The Wildlife Trust are encouraging people to go and visit a Bluebell Wood this spring, and we are lucky to have two of their Nature Reserves near to Henbury. Both are expected to have great bluebell displays in the coming weeks. Both locations are free to enter, and full directions to get there are on these links:
Over the space of a few weeks in spring, from mid-April onwards, bluebells set our woodlands ablaze with their bright blue flowers. The UK is home to more than half the world's population of the bluebell, making it our unofficial national flower, and their presence is a sure sign you are in a very old woodland. The Wildlife Trusts care for hundreds of the finest bluebell woods, that quintessential sign of the British spring.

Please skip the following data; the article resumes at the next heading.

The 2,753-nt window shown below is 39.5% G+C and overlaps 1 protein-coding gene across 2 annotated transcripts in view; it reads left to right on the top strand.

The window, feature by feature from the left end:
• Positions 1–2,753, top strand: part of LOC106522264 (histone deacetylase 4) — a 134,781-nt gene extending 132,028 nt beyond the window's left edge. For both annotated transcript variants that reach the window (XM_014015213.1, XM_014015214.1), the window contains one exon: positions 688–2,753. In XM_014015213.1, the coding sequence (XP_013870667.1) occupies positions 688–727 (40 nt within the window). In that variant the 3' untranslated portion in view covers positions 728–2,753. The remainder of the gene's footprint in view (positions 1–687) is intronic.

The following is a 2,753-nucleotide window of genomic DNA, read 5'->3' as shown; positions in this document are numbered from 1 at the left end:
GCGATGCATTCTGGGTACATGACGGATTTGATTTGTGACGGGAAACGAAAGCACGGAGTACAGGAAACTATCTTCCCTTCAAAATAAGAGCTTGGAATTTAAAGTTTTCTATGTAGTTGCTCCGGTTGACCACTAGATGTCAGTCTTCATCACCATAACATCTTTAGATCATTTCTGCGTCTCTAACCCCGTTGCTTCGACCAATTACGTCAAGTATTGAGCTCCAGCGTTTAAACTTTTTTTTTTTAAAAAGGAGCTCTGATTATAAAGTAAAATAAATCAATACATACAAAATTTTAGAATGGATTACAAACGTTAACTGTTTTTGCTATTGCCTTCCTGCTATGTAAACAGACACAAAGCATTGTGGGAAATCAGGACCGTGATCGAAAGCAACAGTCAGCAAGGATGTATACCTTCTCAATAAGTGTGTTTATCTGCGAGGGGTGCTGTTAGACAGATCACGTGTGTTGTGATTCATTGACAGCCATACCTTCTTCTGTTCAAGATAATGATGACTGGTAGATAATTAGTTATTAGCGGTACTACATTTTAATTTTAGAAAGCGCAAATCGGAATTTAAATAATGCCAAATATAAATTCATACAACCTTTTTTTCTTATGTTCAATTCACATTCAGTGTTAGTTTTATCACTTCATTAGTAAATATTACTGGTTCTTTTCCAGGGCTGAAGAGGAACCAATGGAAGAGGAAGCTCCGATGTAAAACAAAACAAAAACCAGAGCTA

Woodlands were once threatening places. Old folklore has it that bluebells would ring to summon fairies and goblins to their springtime gatherings. Walking through a carpet of bluebells was considered to be bad luck, disturbing the array of spells. This link to folklore can be seen in some of the old names for bluebells including wood bell, fairy flower and bell bottle.
Pick a sunny day, when the dappled light will be at its best, and head into the woods. And while you're there, remember it's not just about the colour. The flowers have a distinctive if subtle sweet scent: get down amongst the nodding flower heads and take a deep sniff.
If you have a favourite place to see bluebells — please let us know. Any photos would be very welcome too — we will publish the best!
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St Thomas' Church Hall